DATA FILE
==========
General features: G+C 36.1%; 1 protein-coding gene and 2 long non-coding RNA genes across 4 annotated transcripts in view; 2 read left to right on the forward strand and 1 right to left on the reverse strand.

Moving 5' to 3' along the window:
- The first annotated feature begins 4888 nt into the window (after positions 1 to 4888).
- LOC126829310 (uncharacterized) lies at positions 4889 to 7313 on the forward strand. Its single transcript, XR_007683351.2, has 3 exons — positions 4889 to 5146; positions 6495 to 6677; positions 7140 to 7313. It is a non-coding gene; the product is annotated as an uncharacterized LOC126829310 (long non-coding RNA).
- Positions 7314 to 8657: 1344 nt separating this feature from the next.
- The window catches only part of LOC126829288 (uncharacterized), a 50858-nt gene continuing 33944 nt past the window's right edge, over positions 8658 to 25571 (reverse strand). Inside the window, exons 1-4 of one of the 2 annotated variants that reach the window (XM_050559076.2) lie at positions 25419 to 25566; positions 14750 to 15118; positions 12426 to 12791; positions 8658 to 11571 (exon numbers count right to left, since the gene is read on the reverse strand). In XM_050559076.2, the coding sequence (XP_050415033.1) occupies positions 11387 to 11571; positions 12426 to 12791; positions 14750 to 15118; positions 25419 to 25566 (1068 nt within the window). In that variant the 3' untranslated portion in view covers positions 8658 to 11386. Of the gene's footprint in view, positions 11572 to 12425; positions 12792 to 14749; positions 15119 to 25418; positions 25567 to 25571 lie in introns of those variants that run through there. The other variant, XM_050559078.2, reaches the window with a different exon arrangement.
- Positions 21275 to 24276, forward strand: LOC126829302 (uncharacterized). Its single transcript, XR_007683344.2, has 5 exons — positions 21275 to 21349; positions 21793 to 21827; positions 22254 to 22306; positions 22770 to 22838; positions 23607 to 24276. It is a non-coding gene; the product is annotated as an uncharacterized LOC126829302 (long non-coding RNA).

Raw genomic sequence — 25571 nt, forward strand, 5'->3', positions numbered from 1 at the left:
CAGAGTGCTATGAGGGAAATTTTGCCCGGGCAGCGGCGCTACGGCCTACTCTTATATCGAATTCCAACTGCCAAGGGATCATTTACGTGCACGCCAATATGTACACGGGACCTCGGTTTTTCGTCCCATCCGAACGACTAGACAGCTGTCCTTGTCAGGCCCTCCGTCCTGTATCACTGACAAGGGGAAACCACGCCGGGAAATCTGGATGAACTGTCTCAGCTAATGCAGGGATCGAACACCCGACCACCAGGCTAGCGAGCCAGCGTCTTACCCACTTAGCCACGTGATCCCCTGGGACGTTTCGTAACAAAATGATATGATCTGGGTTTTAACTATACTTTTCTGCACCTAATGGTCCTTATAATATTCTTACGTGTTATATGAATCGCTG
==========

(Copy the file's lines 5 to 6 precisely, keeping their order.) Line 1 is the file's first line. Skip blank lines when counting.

- Positions 7314 to 8657: 1344 nt separating this feature from the next.
- The window catches only part of LOC126829288 (uncharacterized), a 50858-nt gene continuing 33944 nt past the window's right edge, over positions 8658 to 25571 (reverse strand). Inside the window, exons 1-4 of one of the 2 annotated variants that reach the window (XM_050559076.2) lie at positions 25419 to 25566; positions 14750 to 15118; positions 12426 to 12791; positions 8658 to 11571 (exon numbers count right to left, since the gene is read on the reverse strand). In XM_050559076.2, the coding sequence (XP_050415033.1) occupies positions 11387 to 11571; positions 12426 to 12791; positions 14750 to 15118; positions 25419 to 25566 (1068 nt within the window). In that variant the 3' untranslated portion in view covers positions 8658 to 11386. Of the gene's footprint in view, positions 11572 to 12425; positions 12792 to 14749; positions 15119 to 25418; positions 25567 to 25571 lie in introns of those variants that run through there. The other variant, XM_050559078.2, reaches the window with a different exon arrangement.